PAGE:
U.S. troop deaths push monthly toll to 7-month high in Iraq
By Slobodan Lekic
BAGHDAD — The killings of three U.S. soldiers in separate attacks in Baghdad pushed the American death toll for April up to 47, making it the deadliest month since September, the military said Wednesday.
One soldier died when his vehicle was struck by a roadside bomb. The other died of wounds sustained when he was attacked by small-arms fire, the military said. Both incidents occurred Tuesday in northwestern Baghdad.
A third soldier died in a roadside bombing Tuesday night in the east of the capital, the military said.
The statement did not give a more specific location. But the eastern half of Baghdad includes embattled Sadr City and other neighborhoods that have been the focus of intense combat between Shiite militants and U.S.-Iraqi troops for more than a month.
In all, at least 4,059 members of the U.S. military have died since the Iraq war started in March 2003, according to an Associated Press count.
"We have said all along that this will be a tough fight and there will be periods where we see these extremists, these criminal groups and al-Qaida terrorists seek to reassert themselves," U.S. military spokesman Maj. Gen. Kevin Bergner told reporters in Baghdad.
"So, the sacrifice of our troopers, the sacrifice of Iraqi forces and Iraqi citizens reflects this challenge," Bergner said in response to a question about what’s behind the increase in American troop deaths.
The latest fighting erupted at the end of March after Prime Minister Nouri al-Maliki launched a crackdown against Shiite militias in the southern port city of Basra. But it quickly spread to Baghdad’s Sadr City, a sprawling slum with about 2.5 million people that is a stronghold of the Mahdi Army militia of anti-American cleric Muqtada al-Sadr.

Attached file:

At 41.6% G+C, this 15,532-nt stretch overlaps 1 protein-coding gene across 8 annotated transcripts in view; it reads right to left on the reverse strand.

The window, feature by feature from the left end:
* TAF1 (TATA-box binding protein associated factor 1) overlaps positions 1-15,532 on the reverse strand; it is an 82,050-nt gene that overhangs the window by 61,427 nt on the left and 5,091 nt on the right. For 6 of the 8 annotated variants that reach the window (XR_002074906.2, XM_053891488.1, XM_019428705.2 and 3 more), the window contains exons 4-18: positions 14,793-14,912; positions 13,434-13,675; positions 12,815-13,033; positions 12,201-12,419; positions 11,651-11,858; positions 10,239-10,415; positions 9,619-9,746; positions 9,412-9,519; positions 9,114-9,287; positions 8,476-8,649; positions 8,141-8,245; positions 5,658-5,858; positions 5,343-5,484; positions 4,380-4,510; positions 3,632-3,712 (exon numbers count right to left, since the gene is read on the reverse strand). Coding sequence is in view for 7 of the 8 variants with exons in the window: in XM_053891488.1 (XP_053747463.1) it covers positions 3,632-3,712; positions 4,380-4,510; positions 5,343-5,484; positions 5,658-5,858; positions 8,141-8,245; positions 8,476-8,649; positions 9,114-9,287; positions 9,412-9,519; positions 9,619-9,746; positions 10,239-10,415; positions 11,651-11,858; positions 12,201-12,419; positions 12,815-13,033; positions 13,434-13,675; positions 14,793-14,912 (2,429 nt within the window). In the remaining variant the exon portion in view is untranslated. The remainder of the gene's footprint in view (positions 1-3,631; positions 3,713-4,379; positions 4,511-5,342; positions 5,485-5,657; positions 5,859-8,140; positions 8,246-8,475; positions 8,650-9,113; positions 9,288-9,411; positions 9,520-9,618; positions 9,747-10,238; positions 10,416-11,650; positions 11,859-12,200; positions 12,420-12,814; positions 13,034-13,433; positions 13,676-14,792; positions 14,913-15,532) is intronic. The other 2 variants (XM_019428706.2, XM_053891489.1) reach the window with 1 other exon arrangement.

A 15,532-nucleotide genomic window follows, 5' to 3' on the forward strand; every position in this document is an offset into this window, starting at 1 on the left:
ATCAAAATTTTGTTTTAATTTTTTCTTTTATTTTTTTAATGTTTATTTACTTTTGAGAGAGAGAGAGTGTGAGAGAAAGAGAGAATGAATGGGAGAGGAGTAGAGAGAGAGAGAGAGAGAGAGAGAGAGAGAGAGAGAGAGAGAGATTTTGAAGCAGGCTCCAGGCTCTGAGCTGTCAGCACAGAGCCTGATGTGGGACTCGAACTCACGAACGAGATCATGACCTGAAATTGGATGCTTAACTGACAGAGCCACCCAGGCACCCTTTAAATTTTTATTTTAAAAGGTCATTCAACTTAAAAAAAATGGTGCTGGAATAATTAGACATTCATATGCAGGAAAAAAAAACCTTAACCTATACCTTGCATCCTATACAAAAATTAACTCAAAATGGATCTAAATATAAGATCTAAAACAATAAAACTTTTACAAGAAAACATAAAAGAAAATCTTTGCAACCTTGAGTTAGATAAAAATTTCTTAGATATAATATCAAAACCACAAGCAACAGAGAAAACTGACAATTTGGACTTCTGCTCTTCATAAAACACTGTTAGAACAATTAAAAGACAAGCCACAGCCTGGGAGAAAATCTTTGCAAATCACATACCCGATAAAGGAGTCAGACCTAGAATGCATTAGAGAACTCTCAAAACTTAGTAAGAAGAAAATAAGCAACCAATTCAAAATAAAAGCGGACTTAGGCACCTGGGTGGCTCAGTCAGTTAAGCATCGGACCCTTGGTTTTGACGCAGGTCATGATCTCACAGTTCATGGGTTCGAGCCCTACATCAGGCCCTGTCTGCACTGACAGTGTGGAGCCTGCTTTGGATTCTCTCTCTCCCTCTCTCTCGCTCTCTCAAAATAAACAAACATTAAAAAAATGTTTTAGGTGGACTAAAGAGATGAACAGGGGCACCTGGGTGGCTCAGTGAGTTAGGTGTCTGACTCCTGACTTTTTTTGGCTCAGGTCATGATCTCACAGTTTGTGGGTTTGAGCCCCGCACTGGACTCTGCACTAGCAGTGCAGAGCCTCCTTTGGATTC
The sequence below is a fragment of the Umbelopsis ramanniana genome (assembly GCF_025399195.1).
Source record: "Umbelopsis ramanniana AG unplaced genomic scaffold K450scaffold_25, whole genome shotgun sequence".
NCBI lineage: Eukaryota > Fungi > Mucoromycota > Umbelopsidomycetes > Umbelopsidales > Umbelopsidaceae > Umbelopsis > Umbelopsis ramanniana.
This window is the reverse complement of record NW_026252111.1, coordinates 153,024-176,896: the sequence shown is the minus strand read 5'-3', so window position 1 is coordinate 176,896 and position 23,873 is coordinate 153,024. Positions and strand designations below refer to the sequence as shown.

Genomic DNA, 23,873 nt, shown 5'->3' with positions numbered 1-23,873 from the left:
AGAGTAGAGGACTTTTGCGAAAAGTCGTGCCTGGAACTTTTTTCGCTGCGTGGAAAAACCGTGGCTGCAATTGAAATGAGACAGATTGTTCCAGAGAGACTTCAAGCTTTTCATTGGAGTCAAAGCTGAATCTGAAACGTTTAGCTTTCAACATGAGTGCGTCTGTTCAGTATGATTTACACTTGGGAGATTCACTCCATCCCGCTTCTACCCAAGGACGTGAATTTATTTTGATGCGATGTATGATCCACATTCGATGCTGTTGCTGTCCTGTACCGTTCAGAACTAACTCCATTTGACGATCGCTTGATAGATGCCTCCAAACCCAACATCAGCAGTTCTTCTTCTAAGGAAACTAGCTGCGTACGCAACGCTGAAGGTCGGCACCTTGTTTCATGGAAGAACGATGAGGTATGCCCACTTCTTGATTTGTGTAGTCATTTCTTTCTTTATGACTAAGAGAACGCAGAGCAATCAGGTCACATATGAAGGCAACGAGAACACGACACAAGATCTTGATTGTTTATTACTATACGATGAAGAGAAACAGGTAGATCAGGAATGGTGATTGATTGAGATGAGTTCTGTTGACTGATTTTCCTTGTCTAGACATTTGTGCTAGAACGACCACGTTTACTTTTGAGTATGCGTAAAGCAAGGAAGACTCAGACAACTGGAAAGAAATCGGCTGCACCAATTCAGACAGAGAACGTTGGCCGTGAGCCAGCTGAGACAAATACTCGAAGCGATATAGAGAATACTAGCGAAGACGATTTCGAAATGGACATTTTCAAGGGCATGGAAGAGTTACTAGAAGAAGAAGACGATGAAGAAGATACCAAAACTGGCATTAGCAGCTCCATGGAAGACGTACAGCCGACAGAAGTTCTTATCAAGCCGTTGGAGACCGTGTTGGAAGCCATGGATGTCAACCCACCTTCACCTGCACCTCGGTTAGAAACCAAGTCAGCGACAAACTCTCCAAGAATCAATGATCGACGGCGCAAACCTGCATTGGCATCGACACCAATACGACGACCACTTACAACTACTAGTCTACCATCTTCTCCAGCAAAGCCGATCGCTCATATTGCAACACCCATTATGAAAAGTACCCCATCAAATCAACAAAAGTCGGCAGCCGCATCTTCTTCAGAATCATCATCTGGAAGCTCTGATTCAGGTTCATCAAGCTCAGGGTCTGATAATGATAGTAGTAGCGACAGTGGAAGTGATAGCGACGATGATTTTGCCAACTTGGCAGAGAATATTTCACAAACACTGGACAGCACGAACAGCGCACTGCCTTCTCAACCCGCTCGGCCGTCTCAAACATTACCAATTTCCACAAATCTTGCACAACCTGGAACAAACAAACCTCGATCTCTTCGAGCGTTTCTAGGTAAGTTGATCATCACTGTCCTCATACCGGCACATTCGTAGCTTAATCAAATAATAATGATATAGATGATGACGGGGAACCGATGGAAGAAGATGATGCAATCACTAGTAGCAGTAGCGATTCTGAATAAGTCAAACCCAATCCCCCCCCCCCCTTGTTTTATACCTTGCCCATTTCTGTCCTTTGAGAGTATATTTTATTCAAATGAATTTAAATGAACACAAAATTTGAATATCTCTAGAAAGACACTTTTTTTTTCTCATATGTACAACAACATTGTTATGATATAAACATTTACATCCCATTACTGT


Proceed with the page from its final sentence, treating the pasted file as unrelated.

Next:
The militiamen have used the district as a base to fire barrages of missiles and mortar rounds at the U.S.-protected Green Zone which houses much of the Iraqi government and Western diplomatic missions, including the U.S. and British embassies.
They also have fought running street battles in which hundreds have died. The U.S. military says those killed have been mainly gunmen. But police and medical authorities in Sadr City say innocent civilians have frequently gotten caught up in the fighting.
Such street battles — in tight confines and amid frightened civilians — are increasingly becoming a hallmark of the drive into Sadr City and recall the type of head-on clashes last seen in large numbers during last year’s U.S. troop buildup in Baghdad and surrounding areas.
The Sadr City violence continued overnight with the destruction of a school in the district. AP Television News footage showed that parts of the two-floor Baghdad Girls’ School had pancaked as the result of an explosion. Desks were hanging down from the slanting classrooms where the outer walls were blown out by the blast.
Local officials said the school was the target of an airstrike on Tuesday evening.
An official at the local hospital, who spoke on condition of anonymity because he was not authorized to release the information, said two people were killed and 16 wounded overnight in Sadr City. He said this brought the death toll in the district since Tuesday to 31, with 107 wounded.
The U.S. military had no comment about the school but said an Abrams tank fired at gunmen shooting at U.S. troops in Sadr City, killing all three. In another part of Sadr City, an unmanned drone fired a missile at a group of men planting a roadside bomb and killed one, the military said.
On Wednesday, al-Maliki accused the Mahdi Army of using civilians as human shields, and vowed to continue the crackdown against militias.
"We can’t build a state along with militias," he told reporters at a news conference. "We want to build a single national army."
Al-Maliki also said that militants had killed the nephew of an Interior Ministry spokesman and hanged the body from an electric pole in Baghdad. The attack Tuesday was in apparent retaliation for the spokesman’s role in a government crackdown against Shiite militias.
Maj. Gen. Abdul-Karim Khalaf was in charge of the crackdown on the Mahdi Army that began in Basra in late March and has survived past assassination attempts. His nephew was killed in Sadr City district, al-Maliki said.